An interesting experience recently, which recapitulated two other experiences similar to it, made me want to record this cast. It is a Christmas cast, with a salute to the New Year.
In the back of my mind was the Merry Christmas greeting that Journey put out one year for MTV. Gosh, that made an impression! Since I’ve said that the one person I wish I could have been born as (other than myself) is Steve Perry, the whole thing took on increasing resonance.
With a little help, too, from Mr. Harrison (R.I.P.) and also from Mr. Dylan, here lies, well, the…
1) The New York Times has certainly hit the ground running in 2013. This one came just yesterday from John Tierney, entitled, “Why You Won’t Be the Person You Expect to Be,” and is more than just a timely treatise against New Year’s resolutions. It briefly discusses the inner-psychic myth of our own present stability. The article looks into the studies of recent psychologists who found that people, from childhood on, tend to deny their short-lived interests, goals, and anxieties, and instead portray themselves as having arrived at a kind of destination, a changeless omega-point from which they will never…
Here are some poetic words from Saint Augustine’s Sermon 69: On the same words, John 1: “In the beginning was the Word, etc.” excerpted from the Nicene and Post-Nicene Fathers edited by Philip Schaff. There are some beautiful lines here on the Incarnation—the Word of God becoming flesh—that could make this a Christmas sermon.
Do not follow the current of the flesh. For this flesh is indeed a current; for it has none abiding. As it were from a kind of secret fount of nature men are born, they live, they die; or whence they come, or whither they go, we know not.…
Remembering that it happened once,
We cannot turn away the thought,
As we go out, cold, to our barns
Toward the long night’s end, that we
Ourselves are living in the world
It happened in when it first happened,
That we ourselves, opening a stall
(A latch thrown open countless times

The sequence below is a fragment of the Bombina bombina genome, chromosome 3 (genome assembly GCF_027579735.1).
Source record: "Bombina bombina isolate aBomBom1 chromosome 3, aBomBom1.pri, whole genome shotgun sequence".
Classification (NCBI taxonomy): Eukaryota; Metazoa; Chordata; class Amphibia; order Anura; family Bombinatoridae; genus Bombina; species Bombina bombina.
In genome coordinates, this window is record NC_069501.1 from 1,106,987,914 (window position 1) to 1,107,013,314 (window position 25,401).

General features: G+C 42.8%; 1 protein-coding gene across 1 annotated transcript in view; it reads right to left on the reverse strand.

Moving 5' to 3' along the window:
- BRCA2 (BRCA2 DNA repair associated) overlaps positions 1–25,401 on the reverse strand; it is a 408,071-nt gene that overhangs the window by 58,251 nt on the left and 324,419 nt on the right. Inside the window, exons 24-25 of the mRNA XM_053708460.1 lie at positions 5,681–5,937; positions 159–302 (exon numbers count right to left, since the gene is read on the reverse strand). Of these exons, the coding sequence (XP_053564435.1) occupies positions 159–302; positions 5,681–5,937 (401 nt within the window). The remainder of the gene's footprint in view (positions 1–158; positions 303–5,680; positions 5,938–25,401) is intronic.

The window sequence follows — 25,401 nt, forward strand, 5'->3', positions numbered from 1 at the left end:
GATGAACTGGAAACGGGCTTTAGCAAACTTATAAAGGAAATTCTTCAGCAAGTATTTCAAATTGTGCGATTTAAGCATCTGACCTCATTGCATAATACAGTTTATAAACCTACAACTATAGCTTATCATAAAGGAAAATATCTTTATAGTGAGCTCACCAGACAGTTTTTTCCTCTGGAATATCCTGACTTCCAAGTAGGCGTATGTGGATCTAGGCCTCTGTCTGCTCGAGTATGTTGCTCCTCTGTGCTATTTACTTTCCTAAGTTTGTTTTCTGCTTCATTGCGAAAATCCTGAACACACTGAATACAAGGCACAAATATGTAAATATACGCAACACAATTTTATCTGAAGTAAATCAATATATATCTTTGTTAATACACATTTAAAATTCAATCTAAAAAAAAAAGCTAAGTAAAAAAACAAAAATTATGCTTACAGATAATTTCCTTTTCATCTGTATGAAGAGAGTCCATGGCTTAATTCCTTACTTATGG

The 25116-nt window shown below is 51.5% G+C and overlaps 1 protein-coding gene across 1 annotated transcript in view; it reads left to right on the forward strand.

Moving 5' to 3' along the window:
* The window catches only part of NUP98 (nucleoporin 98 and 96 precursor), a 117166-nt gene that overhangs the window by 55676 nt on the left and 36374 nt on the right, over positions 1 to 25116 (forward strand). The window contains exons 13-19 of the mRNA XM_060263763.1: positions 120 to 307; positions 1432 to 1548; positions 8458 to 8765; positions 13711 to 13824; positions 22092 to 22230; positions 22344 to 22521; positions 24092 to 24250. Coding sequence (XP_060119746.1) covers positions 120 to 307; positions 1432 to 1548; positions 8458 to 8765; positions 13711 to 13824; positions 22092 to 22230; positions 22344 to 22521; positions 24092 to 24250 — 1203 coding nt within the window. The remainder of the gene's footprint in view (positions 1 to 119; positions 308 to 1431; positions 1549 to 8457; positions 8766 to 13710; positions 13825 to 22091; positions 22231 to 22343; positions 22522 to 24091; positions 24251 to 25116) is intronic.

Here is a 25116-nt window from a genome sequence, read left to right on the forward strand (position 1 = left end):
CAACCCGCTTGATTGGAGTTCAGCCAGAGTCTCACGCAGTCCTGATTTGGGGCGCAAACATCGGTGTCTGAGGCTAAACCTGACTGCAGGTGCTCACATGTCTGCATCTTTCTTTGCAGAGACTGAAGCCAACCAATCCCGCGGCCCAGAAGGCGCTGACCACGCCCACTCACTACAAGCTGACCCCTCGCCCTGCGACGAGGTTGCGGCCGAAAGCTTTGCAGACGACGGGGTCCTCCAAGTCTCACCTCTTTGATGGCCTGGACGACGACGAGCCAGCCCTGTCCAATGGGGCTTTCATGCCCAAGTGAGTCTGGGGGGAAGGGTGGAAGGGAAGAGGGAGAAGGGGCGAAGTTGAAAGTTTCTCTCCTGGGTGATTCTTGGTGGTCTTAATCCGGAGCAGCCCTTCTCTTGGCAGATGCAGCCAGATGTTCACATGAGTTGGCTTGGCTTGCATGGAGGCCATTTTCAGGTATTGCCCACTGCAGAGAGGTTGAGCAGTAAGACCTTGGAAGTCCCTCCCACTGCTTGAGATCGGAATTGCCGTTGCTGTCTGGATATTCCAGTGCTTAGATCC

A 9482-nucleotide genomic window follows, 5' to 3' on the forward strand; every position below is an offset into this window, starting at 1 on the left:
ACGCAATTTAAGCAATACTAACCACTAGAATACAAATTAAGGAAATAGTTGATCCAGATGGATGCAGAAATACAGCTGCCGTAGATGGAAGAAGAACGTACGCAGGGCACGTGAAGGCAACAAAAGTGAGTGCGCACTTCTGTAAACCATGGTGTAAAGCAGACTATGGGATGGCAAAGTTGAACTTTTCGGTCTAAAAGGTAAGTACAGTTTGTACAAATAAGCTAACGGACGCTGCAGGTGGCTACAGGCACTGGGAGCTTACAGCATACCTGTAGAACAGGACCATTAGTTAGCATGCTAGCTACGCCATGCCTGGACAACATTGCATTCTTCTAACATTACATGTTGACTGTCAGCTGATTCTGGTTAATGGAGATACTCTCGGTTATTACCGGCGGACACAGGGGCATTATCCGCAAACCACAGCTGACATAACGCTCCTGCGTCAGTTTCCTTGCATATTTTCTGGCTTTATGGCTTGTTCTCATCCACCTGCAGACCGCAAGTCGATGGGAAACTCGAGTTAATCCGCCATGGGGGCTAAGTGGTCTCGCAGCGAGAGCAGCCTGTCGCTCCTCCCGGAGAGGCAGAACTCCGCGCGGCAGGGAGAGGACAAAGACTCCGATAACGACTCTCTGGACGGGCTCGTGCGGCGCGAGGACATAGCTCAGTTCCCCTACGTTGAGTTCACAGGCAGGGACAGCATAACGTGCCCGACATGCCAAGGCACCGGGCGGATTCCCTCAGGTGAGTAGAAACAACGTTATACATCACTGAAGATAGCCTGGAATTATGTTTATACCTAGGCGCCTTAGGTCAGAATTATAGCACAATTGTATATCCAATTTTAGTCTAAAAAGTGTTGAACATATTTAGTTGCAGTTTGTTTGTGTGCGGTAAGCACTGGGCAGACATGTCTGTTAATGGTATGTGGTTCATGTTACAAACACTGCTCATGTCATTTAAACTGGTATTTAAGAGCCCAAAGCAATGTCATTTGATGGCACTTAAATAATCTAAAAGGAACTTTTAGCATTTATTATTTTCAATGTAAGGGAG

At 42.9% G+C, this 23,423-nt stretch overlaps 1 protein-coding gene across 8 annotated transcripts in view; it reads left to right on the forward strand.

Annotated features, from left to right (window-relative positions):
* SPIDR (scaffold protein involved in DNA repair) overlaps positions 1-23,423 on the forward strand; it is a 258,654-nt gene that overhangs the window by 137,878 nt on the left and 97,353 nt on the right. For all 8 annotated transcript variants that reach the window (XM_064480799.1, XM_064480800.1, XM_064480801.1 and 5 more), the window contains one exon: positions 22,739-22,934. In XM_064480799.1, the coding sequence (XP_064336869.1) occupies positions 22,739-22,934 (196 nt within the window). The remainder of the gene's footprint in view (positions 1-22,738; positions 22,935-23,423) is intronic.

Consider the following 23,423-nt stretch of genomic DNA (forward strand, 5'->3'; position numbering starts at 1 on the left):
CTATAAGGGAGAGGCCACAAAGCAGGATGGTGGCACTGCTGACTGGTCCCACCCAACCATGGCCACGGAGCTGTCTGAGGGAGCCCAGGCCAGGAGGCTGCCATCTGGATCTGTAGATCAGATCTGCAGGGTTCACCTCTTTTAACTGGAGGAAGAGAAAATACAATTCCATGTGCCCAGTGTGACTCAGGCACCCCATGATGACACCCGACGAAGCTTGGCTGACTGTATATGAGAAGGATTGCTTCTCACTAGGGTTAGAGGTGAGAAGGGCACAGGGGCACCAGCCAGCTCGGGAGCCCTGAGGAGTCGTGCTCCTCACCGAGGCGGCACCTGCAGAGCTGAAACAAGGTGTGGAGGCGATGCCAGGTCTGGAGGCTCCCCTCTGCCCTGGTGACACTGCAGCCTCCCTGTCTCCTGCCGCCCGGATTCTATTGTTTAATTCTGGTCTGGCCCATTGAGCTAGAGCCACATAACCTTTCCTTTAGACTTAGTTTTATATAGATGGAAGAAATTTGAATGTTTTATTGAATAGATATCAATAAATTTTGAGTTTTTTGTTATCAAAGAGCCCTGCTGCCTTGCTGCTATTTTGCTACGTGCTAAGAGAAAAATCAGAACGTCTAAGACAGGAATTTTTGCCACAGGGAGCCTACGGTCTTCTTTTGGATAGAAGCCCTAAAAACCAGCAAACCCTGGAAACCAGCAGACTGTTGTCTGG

Before), might find them breathing there,
Foreknown: the Child bedded in straw,
The mother kneeling over Him,
The husband standing in belief
He scarcely can believe, in light
That lights them from no source we see,
An April morning’s light, the air
Around them joyful as a choir.
We stand with one hand on the door,
Looking into another world
That is this world, the pale daylight
Coming just as before, our chores
To do, the cattle all awake,
Our own frozen breath hanging
In front of us; and we are here
As we have never been before,
Sighted as not before, our place
Holy, although we knew it not.
The following is a devotion I wrote for my local seminary’s advent devotional.
Blind, prisoners, dungeons, sitting in darkness…Stay here where things are dire. Our guilty consciences, our bruised egos, our shame, our failure wants us to move on; “Let’s not talk about this… let’s get to the good news… quickly!” But, in this very last day of Advent, this is where we should be: face-to-face with the dire reality of our situation. Things are no longer “very good” (Gen 1:31) and not even a little good; they are—once again—completely “not good” (Gen 2:18). Because we prefer to dash the…
1. An uncommonly insightful piece by John Dickerson appeared in The NY Times about “The Decline of Evangelical America.” Writing as an evangelical himself, Dickerson recites some jarring statistics before launching into a sympathetic and genuinely hopeful conclusion, ht SZ:
In 2007, the Institute for Jewish and Community Research, in a survey of 1,300 college professors, found that 3 percent held “unfavorable feelings” toward Jews, 22 percent toward Muslims and 53 percent toward evangelical Christians…
The core evangelical belief is that love and forgiveness are freely available to all who trust in Jesus Christ. This is the “good news” from which the…
I think this is the best-known story in the world because it is everybody’s story. I think it is the symbol story of the human soul … the greatest terror a child can have is that he is not loved, and rejection is the hell he fears.